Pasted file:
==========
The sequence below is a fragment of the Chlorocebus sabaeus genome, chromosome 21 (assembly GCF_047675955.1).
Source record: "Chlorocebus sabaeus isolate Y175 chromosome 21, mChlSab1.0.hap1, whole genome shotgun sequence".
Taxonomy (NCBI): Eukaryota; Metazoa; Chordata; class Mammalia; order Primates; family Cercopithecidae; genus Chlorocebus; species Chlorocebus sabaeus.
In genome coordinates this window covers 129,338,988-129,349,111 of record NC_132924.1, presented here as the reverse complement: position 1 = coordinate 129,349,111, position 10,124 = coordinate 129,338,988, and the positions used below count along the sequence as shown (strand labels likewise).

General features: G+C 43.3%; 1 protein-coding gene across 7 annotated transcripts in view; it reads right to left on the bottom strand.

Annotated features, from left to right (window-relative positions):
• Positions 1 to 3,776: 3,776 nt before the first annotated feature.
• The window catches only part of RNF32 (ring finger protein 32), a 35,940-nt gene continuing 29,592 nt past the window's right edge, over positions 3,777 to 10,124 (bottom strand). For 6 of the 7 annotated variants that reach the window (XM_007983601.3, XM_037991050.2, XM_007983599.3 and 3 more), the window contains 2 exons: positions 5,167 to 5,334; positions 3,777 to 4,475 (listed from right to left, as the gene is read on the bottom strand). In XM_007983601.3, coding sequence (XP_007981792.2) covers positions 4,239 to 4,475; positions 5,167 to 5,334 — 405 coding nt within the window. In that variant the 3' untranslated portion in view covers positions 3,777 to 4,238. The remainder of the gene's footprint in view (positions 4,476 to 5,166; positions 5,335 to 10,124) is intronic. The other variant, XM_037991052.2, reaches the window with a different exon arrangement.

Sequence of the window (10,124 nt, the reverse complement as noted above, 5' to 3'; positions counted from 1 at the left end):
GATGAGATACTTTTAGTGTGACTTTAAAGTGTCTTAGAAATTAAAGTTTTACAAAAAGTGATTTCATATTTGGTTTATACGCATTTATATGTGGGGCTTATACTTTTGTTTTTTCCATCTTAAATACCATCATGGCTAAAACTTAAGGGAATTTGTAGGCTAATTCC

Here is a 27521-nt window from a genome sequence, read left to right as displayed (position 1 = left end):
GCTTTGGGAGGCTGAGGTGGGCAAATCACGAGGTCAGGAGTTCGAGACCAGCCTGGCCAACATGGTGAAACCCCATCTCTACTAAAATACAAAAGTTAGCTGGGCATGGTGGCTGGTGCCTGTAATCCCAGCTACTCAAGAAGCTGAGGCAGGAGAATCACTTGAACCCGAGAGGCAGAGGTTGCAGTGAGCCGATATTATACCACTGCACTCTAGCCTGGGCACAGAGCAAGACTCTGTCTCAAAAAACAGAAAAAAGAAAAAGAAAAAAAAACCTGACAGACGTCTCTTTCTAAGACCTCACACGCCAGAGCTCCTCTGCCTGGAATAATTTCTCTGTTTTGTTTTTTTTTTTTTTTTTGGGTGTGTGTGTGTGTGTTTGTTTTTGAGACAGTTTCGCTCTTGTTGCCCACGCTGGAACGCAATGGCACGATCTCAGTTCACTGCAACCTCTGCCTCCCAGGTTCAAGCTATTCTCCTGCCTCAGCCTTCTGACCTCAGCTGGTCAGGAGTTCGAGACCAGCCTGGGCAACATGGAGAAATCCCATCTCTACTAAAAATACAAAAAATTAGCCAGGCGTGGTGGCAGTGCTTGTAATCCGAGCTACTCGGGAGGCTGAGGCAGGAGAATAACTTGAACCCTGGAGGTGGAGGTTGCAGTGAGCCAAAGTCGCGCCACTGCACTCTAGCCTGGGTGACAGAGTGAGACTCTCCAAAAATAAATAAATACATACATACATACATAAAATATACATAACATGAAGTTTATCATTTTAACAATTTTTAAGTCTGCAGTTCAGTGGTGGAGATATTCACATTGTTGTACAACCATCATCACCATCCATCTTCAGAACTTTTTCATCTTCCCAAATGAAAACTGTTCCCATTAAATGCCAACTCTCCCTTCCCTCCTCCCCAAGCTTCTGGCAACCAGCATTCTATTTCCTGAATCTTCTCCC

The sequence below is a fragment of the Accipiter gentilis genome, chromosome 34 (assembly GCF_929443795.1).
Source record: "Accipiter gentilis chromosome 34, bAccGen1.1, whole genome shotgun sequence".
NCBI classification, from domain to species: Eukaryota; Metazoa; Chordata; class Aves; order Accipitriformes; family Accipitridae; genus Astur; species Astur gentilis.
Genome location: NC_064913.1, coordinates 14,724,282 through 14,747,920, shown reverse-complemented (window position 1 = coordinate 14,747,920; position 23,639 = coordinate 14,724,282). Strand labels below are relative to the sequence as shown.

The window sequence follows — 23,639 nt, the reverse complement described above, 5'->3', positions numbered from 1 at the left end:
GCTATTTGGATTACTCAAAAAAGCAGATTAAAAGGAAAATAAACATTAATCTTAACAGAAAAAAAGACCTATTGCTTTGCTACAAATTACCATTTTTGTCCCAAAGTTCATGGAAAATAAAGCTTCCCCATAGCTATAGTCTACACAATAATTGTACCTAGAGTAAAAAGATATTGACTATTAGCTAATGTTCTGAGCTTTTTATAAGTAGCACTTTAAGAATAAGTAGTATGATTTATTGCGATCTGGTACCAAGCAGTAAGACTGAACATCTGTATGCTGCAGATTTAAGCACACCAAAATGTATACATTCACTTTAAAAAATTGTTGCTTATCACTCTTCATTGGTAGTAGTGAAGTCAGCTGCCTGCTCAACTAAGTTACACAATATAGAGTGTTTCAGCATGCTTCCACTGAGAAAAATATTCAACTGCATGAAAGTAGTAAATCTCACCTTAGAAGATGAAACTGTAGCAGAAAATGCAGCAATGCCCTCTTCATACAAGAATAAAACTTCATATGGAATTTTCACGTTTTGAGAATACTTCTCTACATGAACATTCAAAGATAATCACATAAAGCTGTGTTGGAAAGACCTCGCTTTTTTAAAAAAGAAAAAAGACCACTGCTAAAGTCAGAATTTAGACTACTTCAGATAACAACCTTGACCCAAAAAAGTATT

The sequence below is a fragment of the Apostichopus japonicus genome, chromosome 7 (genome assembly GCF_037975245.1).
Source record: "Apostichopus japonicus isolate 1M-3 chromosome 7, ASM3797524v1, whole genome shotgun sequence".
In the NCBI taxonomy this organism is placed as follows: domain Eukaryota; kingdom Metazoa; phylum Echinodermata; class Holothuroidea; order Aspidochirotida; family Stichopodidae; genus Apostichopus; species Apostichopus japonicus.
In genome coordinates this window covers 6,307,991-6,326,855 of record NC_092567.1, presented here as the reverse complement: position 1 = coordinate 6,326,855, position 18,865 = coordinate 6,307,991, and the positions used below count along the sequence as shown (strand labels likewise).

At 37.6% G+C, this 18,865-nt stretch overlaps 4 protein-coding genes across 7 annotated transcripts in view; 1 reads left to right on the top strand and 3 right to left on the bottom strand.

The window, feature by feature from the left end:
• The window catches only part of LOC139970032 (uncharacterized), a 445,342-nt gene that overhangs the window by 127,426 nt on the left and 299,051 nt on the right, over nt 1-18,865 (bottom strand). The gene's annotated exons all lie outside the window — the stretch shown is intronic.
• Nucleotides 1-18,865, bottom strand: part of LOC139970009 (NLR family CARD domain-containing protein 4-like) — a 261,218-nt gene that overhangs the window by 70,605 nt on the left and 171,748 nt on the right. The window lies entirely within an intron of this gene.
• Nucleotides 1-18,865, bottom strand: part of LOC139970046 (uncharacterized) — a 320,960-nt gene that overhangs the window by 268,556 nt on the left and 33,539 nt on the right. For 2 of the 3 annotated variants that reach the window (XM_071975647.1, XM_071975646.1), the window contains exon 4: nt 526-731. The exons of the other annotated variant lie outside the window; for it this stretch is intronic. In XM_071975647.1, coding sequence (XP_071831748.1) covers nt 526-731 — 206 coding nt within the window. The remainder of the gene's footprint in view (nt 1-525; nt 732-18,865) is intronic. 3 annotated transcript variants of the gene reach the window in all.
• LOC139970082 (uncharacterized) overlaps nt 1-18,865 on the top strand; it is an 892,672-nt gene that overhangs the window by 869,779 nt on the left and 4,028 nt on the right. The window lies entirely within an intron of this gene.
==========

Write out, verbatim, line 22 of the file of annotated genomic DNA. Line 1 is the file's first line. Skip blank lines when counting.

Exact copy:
In genome coordinates this window covers 6,307,991-6,326,855 of record NC_092567.1, presented here as the reverse complement: position 1 = coordinate 6,326,855, position 18,865 = coordinate 6,307,991, and the positions used below count along the sequence as shown (strand labels likewise).